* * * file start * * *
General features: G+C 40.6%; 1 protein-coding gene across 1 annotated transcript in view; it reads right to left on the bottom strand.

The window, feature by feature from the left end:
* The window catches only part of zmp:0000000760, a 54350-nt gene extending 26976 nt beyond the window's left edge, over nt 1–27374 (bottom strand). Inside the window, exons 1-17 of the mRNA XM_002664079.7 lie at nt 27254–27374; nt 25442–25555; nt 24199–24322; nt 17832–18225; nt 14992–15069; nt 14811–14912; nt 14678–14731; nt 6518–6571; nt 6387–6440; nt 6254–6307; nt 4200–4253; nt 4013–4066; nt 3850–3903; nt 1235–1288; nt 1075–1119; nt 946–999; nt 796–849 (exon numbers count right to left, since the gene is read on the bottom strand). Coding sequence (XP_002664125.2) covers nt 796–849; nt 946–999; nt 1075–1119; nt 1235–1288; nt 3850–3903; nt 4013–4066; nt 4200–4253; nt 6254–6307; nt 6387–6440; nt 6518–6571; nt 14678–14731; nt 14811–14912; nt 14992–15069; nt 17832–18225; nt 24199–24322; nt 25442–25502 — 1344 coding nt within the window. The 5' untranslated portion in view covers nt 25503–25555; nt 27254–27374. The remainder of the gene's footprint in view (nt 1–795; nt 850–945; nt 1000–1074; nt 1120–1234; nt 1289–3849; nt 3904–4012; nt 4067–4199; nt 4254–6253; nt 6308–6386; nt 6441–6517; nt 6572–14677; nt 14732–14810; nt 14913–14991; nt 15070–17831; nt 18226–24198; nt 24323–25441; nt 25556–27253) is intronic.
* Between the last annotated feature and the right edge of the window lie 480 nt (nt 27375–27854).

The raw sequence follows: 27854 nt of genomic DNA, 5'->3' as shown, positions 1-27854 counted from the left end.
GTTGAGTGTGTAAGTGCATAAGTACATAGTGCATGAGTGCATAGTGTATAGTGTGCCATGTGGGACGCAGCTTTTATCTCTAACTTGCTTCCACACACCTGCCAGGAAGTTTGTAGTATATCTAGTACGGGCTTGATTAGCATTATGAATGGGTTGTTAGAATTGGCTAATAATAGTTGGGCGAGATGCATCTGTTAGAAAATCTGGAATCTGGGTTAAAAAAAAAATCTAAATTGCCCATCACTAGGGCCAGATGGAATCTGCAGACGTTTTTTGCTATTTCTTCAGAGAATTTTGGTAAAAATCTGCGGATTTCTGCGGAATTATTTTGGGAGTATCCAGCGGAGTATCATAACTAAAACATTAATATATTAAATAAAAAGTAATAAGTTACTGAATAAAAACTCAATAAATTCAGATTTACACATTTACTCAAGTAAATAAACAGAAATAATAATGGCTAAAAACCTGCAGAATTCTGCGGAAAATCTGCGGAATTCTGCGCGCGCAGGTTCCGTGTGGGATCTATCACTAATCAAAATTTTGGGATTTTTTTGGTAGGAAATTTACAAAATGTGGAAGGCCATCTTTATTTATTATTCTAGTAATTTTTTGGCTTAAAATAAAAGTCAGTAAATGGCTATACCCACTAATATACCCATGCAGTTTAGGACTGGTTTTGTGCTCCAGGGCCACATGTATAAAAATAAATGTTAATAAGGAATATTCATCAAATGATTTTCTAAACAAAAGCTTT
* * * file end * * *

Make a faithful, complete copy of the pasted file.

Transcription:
General features: G+C 40.6%; 1 protein-coding gene across 1 annotated transcript in view; it reads right to left on the bottom strand.

The window, feature by feature from the left end:
* The window catches only part of zmp:0000000760, a 54350-nt gene extending 26976 nt beyond the window's left edge, over nt 1–27374 (bottom strand). Inside the window, exons 1-17 of the mRNA XM_002664079.7 lie at nt 27254–27374; nt 25442–25555; nt 24199–24322; nt 17832–18225; nt 14992–15069; nt 14811–14912; nt 14678–14731; nt 6518–6571; nt 6387–6440; nt 6254–6307; nt 4200–4253; nt 4013–4066; nt 3850–3903; nt 1235–1288; nt 1075–1119; nt 946–999; nt 796–849 (exon numbers count right to left, since the gene is read on the bottom strand). Coding sequence (XP_002664125.2) covers nt 796–849; nt 946–999; nt 1075–1119; nt 1235–1288; nt 3850–3903; nt 4013–4066; nt 4200–4253; nt 6254–6307; nt 6387–6440; nt 6518–6571; nt 14678–14731; nt 14811–14912; nt 14992–15069; nt 17832–18225; nt 24199–24322; nt 25442–25502 — 1344 coding nt within the window. The 5' untranslated portion in view covers nt 25503–25555; nt 27254–27374. The remainder of the gene's footprint in view (nt 1–795; nt 850–945; nt 1000–1074; nt 1120–1234; nt 1289–3849; nt 3904–4012; nt 4067–4199; nt 4254–6253; nt 6308–6386; nt 6441–6517; nt 6572–14677; nt 14732–14810; nt 14913–14991; nt 15070–17831; nt 18226–24198; nt 24323–25441; nt 25556–27253) is intronic.
* Between the last annotated feature and the right edge of the window lie 480 nt (nt 27375–27854).

The raw sequence follows: 27854 nt of genomic DNA, 5'->3' as shown, positions 1-27854 counted from the left end.
GTTGAGTGTGTAAGTGCATAAGTACATAGTGCATGAGTGCATAGTGTATAGTGTGCCATGTGGGACGCAGCTTTTATCTCTAACTTGCTTCCACACACCTGCCAGGAAGTTTGTAGTATATCTAGTACGGGCTTGATTAGCATTATGAATGGGTTGTTAGAATTGGCTAATAATAGTTGGGCGAGATGCATCTGTTAGAAAATCTGGAATCTGGGTTAAAAAAAAAATCTAAATTGCCCATCACTAGGGCCAGATGGAATCTGCAGACGTTTTTTGCTATTTCTTCAGAGAATTTTGGTAAAAATCTGCGGATTTCTGCGGAATTATTTTGGGAGTATCCAGCGGAGTATCATAACTAAAACATTAATATATTAAATAAAAAGTAATAAGTTACTGAATAAAAACTCAATAAATTCAGATTTACACATTTACTCAAGTAAATAAACAGAAATAATAATGGCTAAAAACCTGCAGAATTCTGCGGAAAATCTGCGGAATTCTGCGCGCGCAGGTTCCGTGTGGGATCTATCACTAATCAAAATTTTGGGATTTTTTTGGTAGGAAATTTACAAAATGTGGAAGGCCATCTTTATTTATTATTCTAGTAATTTTTTGGCTTAAAATAAAAGTCAGTAAATGGCTATACCCACTAATATACCCATGCAGTTTAGGACTGGTTTTGTGCTCCAGGGCCACATGTATAAAAATAAATGTTAATAAGGAATATTCATCAAATGATTTTCTAAACAAAAGCTTT